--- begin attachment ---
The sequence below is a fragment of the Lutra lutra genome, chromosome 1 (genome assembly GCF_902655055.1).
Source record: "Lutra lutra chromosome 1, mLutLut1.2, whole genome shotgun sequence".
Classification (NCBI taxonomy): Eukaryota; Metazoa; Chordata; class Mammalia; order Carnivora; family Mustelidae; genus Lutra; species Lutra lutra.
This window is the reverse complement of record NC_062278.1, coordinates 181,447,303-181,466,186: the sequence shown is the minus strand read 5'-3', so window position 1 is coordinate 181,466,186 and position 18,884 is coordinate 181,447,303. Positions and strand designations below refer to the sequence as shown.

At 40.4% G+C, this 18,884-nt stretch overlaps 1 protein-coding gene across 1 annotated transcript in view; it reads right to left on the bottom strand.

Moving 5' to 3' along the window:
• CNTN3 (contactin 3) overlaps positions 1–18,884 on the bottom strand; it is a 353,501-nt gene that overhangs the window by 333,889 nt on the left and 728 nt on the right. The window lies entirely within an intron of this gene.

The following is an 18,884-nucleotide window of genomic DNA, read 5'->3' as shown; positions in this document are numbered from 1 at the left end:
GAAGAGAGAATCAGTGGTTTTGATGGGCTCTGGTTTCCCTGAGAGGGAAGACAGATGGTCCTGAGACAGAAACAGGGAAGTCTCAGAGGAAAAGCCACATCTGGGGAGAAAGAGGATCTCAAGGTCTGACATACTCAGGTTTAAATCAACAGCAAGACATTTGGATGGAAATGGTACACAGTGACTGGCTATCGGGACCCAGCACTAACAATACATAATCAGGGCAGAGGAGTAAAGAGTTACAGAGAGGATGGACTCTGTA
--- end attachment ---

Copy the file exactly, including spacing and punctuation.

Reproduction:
The sequence below is a fragment of the Lutra lutra genome, chromosome 1 (genome assembly GCF_902655055.1).
Source record: "Lutra lutra chromosome 1, mLutLut1.2, whole genome shotgun sequence".
Classification (NCBI taxonomy): Eukaryota; Metazoa; Chordata; class Mammalia; order Carnivora; family Mustelidae; genus Lutra; species Lutra lutra.
This window is the reverse complement of record NC_062278.1, coordinates 181,447,303-181,466,186: the sequence shown is the minus strand read 5'-3', so window position 1 is coordinate 181,466,186 and position 18,884 is coordinate 181,447,303. Positions and strand designations below refer to the sequence as shown.

At 40.4% G+C, this 18,884-nt stretch overlaps 1 protein-coding gene across 1 annotated transcript in view; it reads right to left on the bottom strand.

Moving 5' to 3' along the window:
• CNTN3 (contactin 3) overlaps positions 1–18,884 on the bottom strand; it is a 353,501-nt gene that overhangs the window by 333,889 nt on the left and 728 nt on the right. The window lies entirely within an intron of this gene.

The following is an 18,884-nucleotide window of genomic DNA, read 5'->3' as shown; positions in this document are numbered from 1 at the left end:
GAAGAGAGAATCAGTGGTTTTGATGGGCTCTGGTTTCCCTGAGAGGGAAGACAGATGGTCCTGAGACAGAAACAGGGAAGTCTCAGAGGAAAAGCCACATCTGGGGAGAAAGAGGATCTCAAGGTCTGACATACTCAGGTTTAAATCAACAGCAAGACATTTGGATGGAAATGGTACACAGTGACTGGCTATCGGGACCCAGCACTAACAATACATAATCAGGGCAGAGGAGTAAAGAGTTACAGAGAGGATGGACTCTGTA